Tsunami of ice
Houses were destroyed by a sweeping tsunami of ice in Minnesota Facebook
The ice destroyed everything in its wake
Homeowners in Minnesota stood by helplessly as houses were destroyed by a tsunami of ice in February 2013. The unstoppable frozen wave poured out of Mille Lacs Lake, across roads into the homes, leaving a trail of destruction.
The ice covered about 4.8 km (3 miles) of shore, up to a height of 9 metres (30 feet) and destroyed or damaged 27 homes.
Known as an ice floe, this is caused when a frozen lake begins to thaw and break up into small pieces and is combined with strong winds which push the ice over the banks and onto land.
Blood red sea
A swimmer heads towards a red algae bloom
The bloom closed several beaches
Red algae created the appearance of a blood red sea at Sydney's Clovelly Beach on November 27, 2012
In both 2012 and 2016, beach-goers at Bondi Beach in Australia were horrified when the sea turned bright red, with some fearing a shark attack.
The crimson water was caused by a mass invasion of algae, encouraged by unusually warm weather. The sea temperature soared four degrees in a few days, causing an algae bloom, when the organisms gather together in the water.
Worm rainWorms were seen thudding onto the playground as they rained down on pupils
In 2011, a PE lesson at a school in Galashiels near Edinburgh was postponed when pupils heard a 'soft thudding' on the ground and saw earthworms falling out. In 2015 in Norway biologist Karsten Erstad also reported a light scattering on a snowy mountain where he was skiing. The ground was frozen under 15 metres (50 feet) of snow.
Worm showers can be caused by warm currents or thermals lifting them up as they emerge, and taking them some distance before the wind drops and they fall back onto the ground.
Blood rain hit parts of India in 2001
Many thought the terrifying blood rain was from aliens
Blood-red rain fell for two months in 2001 in Kerala in India. Locals reported a huge bang, like a thunderclap, and a flash of light before the first deluge.
Many believed the source of the rain was extraterrestrial, with an exploding meteor which dispersed tiny particles into the atmosphere, also blamed.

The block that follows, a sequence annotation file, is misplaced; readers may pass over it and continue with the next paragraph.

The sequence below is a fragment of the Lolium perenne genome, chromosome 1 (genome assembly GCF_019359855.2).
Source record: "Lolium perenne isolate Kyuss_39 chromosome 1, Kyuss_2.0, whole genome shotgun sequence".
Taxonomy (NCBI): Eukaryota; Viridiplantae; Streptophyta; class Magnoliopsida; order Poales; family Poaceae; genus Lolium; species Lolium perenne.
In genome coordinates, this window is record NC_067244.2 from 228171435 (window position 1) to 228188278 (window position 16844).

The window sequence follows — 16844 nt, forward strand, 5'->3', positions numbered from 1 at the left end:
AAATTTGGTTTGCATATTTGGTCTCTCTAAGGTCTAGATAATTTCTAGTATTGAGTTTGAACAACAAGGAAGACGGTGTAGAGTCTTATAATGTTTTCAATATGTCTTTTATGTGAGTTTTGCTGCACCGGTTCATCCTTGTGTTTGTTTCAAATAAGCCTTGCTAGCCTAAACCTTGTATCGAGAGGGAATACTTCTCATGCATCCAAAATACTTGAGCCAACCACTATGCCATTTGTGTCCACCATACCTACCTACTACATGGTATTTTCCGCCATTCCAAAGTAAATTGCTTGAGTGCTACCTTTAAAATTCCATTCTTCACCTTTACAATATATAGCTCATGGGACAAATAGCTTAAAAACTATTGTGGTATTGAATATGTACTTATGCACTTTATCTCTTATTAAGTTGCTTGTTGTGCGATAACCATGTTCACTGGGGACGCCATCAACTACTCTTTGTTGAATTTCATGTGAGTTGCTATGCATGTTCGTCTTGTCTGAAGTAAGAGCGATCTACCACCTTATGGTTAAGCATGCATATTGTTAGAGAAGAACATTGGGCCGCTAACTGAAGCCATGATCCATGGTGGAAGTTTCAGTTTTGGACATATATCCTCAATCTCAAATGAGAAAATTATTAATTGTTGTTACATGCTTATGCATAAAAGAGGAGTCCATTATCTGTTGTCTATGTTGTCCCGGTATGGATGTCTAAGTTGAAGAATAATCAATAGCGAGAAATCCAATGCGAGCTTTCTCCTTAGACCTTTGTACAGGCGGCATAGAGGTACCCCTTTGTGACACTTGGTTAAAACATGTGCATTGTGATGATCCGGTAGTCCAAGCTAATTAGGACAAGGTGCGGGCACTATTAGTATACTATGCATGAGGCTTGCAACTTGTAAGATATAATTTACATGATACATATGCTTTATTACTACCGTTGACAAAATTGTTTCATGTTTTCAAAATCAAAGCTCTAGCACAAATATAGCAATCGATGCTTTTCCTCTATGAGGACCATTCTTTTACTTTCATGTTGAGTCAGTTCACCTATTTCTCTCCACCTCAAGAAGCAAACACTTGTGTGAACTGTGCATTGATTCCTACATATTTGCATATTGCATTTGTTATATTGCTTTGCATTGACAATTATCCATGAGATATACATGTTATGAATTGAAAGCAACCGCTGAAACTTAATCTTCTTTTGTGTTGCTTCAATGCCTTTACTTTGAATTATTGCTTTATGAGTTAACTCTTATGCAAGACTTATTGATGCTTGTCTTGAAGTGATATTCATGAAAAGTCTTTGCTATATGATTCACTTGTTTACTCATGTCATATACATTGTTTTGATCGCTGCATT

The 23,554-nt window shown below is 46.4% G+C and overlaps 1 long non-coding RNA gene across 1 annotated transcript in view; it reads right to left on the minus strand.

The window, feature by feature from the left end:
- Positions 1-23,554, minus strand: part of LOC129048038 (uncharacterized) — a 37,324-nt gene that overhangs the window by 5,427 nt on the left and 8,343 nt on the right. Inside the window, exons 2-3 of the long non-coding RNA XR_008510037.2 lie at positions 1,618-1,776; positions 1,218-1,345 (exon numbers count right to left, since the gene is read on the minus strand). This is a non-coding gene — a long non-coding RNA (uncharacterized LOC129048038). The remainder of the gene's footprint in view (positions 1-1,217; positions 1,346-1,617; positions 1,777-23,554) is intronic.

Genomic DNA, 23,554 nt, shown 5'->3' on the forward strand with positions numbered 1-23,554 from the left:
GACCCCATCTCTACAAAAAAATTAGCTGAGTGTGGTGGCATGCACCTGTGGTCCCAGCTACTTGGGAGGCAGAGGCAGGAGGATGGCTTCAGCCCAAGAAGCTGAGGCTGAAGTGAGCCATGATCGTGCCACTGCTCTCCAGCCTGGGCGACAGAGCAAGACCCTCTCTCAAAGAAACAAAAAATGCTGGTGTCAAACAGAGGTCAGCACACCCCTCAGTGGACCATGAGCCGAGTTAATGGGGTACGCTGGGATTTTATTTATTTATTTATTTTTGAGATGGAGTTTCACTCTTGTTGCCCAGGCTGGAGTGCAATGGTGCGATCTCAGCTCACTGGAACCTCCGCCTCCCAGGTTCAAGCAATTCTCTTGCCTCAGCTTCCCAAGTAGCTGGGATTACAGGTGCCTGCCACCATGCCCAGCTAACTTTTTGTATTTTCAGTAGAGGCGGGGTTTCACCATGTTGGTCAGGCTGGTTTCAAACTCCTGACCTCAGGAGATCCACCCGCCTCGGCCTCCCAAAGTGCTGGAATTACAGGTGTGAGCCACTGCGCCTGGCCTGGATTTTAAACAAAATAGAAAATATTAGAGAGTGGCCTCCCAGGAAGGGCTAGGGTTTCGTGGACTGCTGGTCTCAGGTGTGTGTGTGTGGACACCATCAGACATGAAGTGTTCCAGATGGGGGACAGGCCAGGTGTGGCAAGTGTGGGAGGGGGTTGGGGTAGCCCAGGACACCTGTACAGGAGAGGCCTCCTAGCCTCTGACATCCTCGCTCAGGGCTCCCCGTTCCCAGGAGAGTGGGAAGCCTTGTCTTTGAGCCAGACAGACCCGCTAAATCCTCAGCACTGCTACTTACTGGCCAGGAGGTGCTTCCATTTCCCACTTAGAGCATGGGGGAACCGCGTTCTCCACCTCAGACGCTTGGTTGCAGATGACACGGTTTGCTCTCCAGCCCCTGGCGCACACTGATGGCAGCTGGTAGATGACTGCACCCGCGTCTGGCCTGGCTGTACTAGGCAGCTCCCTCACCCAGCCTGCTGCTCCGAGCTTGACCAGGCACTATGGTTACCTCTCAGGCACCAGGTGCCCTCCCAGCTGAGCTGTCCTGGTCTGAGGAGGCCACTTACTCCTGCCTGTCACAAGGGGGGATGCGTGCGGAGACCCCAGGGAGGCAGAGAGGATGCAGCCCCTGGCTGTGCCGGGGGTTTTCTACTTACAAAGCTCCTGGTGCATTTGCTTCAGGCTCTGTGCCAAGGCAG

Scientists analysed DNA in the particles and found the colour was caused by the algal spores, Trentepohlia annulata, a species from Austria, which they suggested had been transported in clouds.
BBC weather forecaster and former Strictly Come Dancing contestant Carol Kirkwood reveals what it is like to work as a weather presenter, talking about this "British obsession" in 'And Now the Weather'.
Carol reveals how weather forecasting has changed, from putting figures of suns and rain clouds on a map to the 3D digital methods we have today. And her favourite, she stresses, is still the Shipping Forecast.
Hurricane Irma brought 160mph winds to Cuba
And in Martinique homes were destroyedWeather forecaster Carol Kirkwood reveals how being prepared for extremes can save your life
She said: "I enjoy looking at what the weather is going to be way ahead of what we broadcast. Just like our audiences, we are keen to know if it is going to be dry and warm for our outdoor parties too – and we are as disappointed as anyone if the weather turns out to be different than expected!
"But there is very much a serious side to broadcasting a weather forecast. Sometimes knowing what is coming your way could even save your life and we work closely with the Met Office to ensure that any weather warnings are issued as quickly as possible."
AND NOW, THE WEATHER with a Foreword by Carol Kirkwood is published by BBC Books at £9.99 Available from bookshops and Amazon